A trait that is dependent on two or more genes is called polygenic, multifactorial, or a multiplex phenotype. Examples of a polygenic trait include height, obesity, blood pressure, coronary artery disease, asthma, diabetes mellitus, or the formation of the jaw during embryonic development. Mul tiplex phenotypes might also include some defined toxicity of an environmental agent (at a given exposure for a defined time). It is becoming increasingly clear that there is never really a simple Mendelian (single gene) human disease.3 Diseases that had been considered monogenic, such as Gaucher disease or phenylketonuria, are known to be affected by modifier genes andenvironmental factors. For example, the same N370S mutation in the glucocerebrosidase gene can result in the death of an 8-year-old boy with severe Gaucher disease and in a reasonably normal life for the child's 80-year-old grandfather who has only a somewhat enlarged liver and spleen. Such strikingly different Gaucher disease phenotypes strongly suggest that modifier genes and/or environmental factors contribute to what was previously taught to medical students as being a monogenic disease.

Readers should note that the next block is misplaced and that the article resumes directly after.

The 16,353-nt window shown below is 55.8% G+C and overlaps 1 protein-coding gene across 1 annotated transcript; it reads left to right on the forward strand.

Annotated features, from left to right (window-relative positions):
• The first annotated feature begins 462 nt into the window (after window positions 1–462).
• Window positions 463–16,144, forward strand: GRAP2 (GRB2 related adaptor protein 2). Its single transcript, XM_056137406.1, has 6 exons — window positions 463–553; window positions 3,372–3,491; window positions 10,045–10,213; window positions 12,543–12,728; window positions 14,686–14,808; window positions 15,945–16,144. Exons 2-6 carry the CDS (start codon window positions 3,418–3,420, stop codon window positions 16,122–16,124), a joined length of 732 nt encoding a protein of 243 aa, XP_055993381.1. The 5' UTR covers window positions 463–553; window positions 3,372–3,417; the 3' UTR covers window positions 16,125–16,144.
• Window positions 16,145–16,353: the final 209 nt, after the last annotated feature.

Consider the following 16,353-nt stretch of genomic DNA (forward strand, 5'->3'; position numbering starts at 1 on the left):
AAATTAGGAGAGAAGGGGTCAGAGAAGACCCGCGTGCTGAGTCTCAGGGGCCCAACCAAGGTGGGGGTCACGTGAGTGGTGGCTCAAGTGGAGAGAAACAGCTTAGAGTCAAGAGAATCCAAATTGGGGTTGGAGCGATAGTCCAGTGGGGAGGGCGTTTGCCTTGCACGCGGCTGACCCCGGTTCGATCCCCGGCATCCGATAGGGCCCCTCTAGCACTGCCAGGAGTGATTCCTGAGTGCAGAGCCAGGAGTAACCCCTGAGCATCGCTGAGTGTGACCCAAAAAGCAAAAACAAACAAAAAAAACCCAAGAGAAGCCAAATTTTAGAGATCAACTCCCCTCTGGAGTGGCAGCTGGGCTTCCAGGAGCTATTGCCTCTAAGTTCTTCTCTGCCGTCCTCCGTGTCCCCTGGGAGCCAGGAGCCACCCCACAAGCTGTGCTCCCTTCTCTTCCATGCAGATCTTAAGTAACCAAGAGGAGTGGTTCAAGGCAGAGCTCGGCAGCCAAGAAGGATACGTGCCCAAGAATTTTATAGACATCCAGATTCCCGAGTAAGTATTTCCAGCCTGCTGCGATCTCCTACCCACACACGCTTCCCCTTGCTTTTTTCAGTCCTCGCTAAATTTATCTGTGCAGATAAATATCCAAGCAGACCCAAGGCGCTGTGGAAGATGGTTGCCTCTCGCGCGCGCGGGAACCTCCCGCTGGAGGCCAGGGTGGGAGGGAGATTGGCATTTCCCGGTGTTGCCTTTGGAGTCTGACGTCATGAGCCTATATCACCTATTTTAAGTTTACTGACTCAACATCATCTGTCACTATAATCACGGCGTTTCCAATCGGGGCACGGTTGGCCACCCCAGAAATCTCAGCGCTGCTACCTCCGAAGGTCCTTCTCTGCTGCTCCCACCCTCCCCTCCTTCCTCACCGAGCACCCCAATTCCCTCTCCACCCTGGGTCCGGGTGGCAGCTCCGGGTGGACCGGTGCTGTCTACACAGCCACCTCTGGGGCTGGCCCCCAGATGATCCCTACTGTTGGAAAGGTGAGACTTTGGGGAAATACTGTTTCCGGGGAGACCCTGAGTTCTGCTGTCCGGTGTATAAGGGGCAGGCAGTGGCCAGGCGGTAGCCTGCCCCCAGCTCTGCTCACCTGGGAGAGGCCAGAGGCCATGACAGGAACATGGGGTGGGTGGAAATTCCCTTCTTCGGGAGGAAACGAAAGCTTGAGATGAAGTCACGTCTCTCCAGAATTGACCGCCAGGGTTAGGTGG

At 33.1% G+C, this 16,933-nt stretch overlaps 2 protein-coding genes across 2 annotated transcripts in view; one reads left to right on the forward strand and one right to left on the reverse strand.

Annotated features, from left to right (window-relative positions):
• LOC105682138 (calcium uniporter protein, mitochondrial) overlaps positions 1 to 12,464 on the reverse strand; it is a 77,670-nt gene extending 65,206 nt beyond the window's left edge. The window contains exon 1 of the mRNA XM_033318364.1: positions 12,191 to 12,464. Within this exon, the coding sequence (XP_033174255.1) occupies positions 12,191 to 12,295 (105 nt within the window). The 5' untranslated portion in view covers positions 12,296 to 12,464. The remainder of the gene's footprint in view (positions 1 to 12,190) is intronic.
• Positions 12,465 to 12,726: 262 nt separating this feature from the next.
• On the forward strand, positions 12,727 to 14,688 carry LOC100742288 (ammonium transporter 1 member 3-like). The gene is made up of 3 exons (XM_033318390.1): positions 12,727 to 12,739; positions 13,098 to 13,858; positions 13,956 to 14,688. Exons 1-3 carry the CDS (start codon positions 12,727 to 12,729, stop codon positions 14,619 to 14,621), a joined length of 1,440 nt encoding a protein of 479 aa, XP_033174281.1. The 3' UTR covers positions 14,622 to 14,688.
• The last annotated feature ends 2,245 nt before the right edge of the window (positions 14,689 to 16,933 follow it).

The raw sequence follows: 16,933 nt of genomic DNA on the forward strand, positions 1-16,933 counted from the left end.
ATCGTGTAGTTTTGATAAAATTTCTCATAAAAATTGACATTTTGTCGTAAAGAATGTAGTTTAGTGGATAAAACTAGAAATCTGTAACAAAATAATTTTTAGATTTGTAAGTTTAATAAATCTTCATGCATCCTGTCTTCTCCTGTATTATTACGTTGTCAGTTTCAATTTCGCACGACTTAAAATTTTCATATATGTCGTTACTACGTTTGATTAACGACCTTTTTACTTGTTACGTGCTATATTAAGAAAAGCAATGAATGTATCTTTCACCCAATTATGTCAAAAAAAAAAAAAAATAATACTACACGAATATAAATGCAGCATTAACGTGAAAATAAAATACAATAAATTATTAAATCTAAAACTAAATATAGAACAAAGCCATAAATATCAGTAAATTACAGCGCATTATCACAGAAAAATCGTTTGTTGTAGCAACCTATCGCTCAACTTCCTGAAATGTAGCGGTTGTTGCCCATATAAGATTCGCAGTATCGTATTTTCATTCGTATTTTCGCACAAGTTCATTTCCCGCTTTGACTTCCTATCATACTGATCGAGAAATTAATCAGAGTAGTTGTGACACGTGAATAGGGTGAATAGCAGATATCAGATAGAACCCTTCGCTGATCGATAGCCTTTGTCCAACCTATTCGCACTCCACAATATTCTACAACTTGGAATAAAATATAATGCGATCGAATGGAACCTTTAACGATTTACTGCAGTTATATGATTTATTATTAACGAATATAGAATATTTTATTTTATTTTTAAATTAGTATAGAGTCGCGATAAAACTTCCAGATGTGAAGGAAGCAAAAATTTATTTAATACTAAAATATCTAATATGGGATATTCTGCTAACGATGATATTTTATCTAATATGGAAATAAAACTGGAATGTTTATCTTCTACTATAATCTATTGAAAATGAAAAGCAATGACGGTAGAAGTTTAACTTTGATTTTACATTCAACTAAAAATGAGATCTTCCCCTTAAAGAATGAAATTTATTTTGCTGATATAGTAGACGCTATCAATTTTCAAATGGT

For two alleles at one locus, as described above, the ratio of genotype distribution is 1:2:1. For two alleles at two loci, this distribution becomes 1:4:6:4:1. For two alleles at three loci, this genotype distribution becomes 1:6:15:20:15:6:1. One can see how quickly the genotype (and usually also the phenotype) distribution becomes complex as the number of genes increases. The number of genes contributing to the risk of coronary artery disease is estimated to be greater than 100.3 If toxicity to an environmental chemical involves just 5 or 10 genes rather than 100, it is easy to appreciate that in most cases one will see a gradient from those most sensitive to the chemical to those most resistant to the chemical. The same can be said for pharmaco-genetic disorders, and a mathematical analysis involving extreme discordant phenotype methodology has been recently offered4 as a statistically powerful means by which a genotype can be correlated with an unequivocal pheno-type. The same should also hold true when any ecogenetic or other complex disease is studied. The outliers, or individuals at the extreme ends of the spectrum of any phenotype, are the most informative patients to scientists who wish to dissect the genes responsible for any phenotype.4
Was this article helpful?